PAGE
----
Captioners are adjusting to the many changes affecting their work, said Carol Studenmund, FAPR, RDR, CRC, from Portland, Ore., and Kelly Linkowski, RPR, CRR, CRC, CPE, from Rittman, Ohio, who presented a session titled The State of Captioning. The speakers urged attendees to recognize that there are individual actions that they can take to market themselves, such as earning certifications, staying educated on changes, and acting ethically, as ways to show their professional nature to their clients; likewise, acting together, such as through the National Court Reporters Association, captioners can influence the marketplace through conversations with the Federal Communications Commission and other national, state, and local organizations. Studenmund and Linkowski ended the session with a call to action to all captioners to consider themselves as ambassadors to their clients and the public in general.
Good job, you have your CLVS
CLVS Council members Mindy Sindiong, CLVS, from Lawrenceburg, Ind., and Andrea Kreutz, CLVS, from Des Moines, Iowa, presented a session that covered the basics of setting up a legal video business, who to market your business to, and how to further your business by joining with other groups and getting media coverage. Titled I have my CLVS. Now what? the session covered where to buy equipment, what insurance you need (and why you need it), how to get start-up funding, expanding your business, and much more. At the end of the session, the duo took questions from the live participants about the current state of their businesses and what work is like during the pandemic.
Are you motivated?
Do you have a fixed mindset or a growth mindset? That was the question that confronted Matt Moss, RPR, an official court reporter from Denver, Colo., as he spoke to fellow court reporter Lisa Knight, FAPR, RDR, CRR, a freelance court reporter and agency owner from Littleton, Colo., before attempting his certification exam a sixth time. Their conversation led Moss to seek out resources – from books to apps and exercises – on the topic of brain development and motivation, which coalesced into the session, Motivation, Beating Obstacles, Achieving Goals, and Growth Mindset. The session included a great list of resources to help build your own plan to build greater mental acuity and a personal path to success.
Come on and Zoom
How to use Zoom has been a hot topic for many reporters, and it’s a system that comes with both advantages and disadvantages. Myrina Kleinschmidt, RMR, CRR, CRC, a freelance court reporter, captioner, and agency owner from Wayzata, Minn., and her daughter, Sarah, who works as a trial technician, shared their own experiences with setting up Zoom depositions in the session Our Love-Hate Relationship with Zoom and How to Bring on More LOVE! Noting that mastering this technology helps keep the client in awe of your skills, the team shared a number of great hacks to set up your system, aid the attorneys and their clients with managing their options from computer screens or phones, and troubleshooting tips for audio, video, backups, and more.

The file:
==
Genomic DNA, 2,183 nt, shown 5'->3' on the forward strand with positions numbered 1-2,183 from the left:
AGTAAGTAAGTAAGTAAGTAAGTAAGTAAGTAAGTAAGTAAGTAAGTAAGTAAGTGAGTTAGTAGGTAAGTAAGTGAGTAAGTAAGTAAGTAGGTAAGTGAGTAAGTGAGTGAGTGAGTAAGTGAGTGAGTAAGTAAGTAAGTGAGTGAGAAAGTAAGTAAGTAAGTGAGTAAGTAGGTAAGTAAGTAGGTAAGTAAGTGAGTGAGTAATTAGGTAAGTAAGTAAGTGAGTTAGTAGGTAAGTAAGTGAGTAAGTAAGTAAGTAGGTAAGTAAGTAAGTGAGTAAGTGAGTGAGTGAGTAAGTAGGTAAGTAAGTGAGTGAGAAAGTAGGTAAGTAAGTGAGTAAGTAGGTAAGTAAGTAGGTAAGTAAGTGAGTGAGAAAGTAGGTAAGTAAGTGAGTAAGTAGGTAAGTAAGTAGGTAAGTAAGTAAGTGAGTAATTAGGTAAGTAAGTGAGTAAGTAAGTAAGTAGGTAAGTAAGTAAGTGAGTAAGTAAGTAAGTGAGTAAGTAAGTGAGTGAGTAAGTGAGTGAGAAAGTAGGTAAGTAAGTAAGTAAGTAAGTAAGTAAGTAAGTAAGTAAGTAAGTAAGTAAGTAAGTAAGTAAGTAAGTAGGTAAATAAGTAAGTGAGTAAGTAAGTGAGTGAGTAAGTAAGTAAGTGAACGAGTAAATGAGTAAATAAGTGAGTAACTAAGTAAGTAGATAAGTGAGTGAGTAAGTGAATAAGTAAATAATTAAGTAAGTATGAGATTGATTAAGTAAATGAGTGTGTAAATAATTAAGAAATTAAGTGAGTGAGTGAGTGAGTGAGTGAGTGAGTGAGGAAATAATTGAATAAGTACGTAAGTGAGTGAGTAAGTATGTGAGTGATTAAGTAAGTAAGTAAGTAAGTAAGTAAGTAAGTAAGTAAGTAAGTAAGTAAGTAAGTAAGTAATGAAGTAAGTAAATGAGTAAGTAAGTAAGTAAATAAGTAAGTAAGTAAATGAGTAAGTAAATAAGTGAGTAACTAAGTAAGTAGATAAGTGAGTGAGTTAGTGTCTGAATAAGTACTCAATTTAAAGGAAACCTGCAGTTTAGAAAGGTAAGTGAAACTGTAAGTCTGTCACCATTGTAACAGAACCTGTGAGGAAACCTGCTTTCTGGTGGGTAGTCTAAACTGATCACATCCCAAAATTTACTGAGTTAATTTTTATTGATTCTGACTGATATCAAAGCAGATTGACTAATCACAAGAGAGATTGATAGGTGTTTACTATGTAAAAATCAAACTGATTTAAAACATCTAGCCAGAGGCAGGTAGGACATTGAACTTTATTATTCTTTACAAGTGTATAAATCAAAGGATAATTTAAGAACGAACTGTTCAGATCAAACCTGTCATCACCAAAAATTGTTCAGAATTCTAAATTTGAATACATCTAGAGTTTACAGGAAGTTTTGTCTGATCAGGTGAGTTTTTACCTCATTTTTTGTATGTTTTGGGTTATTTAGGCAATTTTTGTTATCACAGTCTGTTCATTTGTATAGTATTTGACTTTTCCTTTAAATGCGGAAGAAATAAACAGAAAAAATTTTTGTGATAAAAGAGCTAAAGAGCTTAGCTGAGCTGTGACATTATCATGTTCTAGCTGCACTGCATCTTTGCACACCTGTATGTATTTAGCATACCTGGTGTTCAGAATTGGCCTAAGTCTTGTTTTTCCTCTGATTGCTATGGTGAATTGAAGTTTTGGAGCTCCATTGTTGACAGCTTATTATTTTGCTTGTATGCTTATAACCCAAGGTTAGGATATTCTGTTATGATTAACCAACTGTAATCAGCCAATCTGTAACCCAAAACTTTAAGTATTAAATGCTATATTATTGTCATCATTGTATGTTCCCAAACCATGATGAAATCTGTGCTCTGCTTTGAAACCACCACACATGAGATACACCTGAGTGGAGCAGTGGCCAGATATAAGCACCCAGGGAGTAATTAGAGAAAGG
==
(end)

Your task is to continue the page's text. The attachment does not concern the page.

The duo also walked the audience through a number of Zoom settings, such as renaming participants, pinning speakers, and using the breakout room functions, that can help in making the most of the deposition.
Social Media Bootcamp
Guest presenter Cathy O’Neal, communications director for Levitt Pavilion in Arlington, Texas, an outdoor concert venue that presents more than 50 free concerts a year, provided tips on getting started and being successful on social media in the session Social Media Bootcamp. She said it’s important to have a plan for your social media goals and to have a consistent voice with your messaging.
If you are using social media to promote your business, think about the elevator speech concept, she advised. “Think about describing your business in a nutshell and what you offer,” O’Neal said, and followed up by asking, “Is your social media goal to get more customers or show you are relevant in the industry? Decide what you want to do and go from there.”
Transition to Captioning
Amanda Lundberg, RPR, CRC, a broadcast captioner from Houston, Pa., started her session Transitioning to Captioning 101 showing what the experience is like for a person who is deaf by turning off her microphone and telling a story. She said to always keep in mind the experience for the people you are providing a service for. She then summarized the wide variety of places a captioner can work. She described the difference between court reporters and captioners and what it takes to have a captioning business. If you are a court reporter thinking about making the move to captioning, it’s very important to have strong realtime skills.
Lundberg said there is plenty of captioning work out there, and networking is the key. “Every job I have came through networking, and here we are at NCRA networking,” she said.